My effort felt rewarded even though I will spend the rest of the day wondering why I hadn't sharpened the hook or been better able to anticipate the take. Six hours of walking for four seconds of thrill. How bizarre the calculus leading to satisfaction.

Wednesday, March 9, 2011

Turning 5-0 and condensing experience into meaningful sound bites

So, at the almost ripe middle age of fifty, I feel that time urges me to share some observations about my most favorite avocation.

This journey began when I was ten years old and was taken "deep sea fishing" on the Lynnway Marine in Lynn, Massachusetts. This was a small party or head boat that brought us barely outside the harbor's entrance, where we dropped our lines using Penn Senator reels and Christmas Tree rigs, which are small pieces of fluorescent tubes tied in sequence, pre-dating Sabiki rigs by over thirty years. Mackerel were the target and they obliged.. and obliged... to the tune of forty fish, brought home in a plastic bucket and cleaned in the backyard on a cement bench. I am certain many were not eaten as no one I know has ever asked me over for a mackerel feed, and for good reason.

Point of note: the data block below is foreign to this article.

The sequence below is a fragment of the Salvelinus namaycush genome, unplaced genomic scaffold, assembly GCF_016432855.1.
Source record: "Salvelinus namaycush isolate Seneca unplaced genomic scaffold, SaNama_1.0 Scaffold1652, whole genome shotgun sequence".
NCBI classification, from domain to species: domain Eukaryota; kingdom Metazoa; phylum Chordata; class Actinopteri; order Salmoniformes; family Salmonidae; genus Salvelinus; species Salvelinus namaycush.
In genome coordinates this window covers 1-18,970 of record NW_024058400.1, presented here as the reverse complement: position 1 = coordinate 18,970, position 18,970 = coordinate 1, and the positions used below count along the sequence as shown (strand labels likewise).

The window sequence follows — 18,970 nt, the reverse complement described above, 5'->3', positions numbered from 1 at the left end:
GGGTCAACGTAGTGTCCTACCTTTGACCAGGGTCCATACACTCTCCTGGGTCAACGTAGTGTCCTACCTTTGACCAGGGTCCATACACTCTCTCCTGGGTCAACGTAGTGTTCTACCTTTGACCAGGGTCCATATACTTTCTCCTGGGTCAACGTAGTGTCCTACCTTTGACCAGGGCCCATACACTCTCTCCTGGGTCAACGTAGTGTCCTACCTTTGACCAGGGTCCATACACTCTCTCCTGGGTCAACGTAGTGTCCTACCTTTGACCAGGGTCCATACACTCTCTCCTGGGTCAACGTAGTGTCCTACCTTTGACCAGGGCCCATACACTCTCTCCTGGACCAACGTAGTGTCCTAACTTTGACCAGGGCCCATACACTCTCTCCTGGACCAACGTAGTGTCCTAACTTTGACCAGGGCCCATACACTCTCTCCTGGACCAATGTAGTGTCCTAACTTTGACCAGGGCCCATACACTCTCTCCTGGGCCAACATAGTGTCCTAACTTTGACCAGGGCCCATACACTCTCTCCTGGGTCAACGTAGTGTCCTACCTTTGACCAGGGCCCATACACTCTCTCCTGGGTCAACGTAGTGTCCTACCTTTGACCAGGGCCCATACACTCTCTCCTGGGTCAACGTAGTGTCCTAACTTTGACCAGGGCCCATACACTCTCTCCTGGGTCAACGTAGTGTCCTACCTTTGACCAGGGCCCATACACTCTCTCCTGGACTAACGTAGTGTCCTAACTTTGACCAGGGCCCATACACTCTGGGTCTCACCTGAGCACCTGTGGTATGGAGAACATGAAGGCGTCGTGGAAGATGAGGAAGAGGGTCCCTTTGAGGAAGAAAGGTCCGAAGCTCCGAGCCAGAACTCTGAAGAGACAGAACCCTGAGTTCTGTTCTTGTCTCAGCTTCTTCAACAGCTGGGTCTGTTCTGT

Yet even with the slight heft of a mackerel, the moment of hook-up remained etched in my memory, a living connection between myself and the natural world that was tangible, mysterious and fun, all of which are components of any joyful experience.

And so began an odyssey of sorts, evolving over may years, and including summer days left by my mother at Lake Quannapowitt in Wakefield, Massachusetts, learning how to catch panfish with worm and bobber, how to pull nightcrawlers from the suburban lawns of my neighborhood, watching mesmerized as an old-timer waded out and caught huge largemouth bass casting rebels along the edge of a patch of lilypads with spinning gear. He illustrated in stark relief the difference between pretending and knowing, faith and certainty.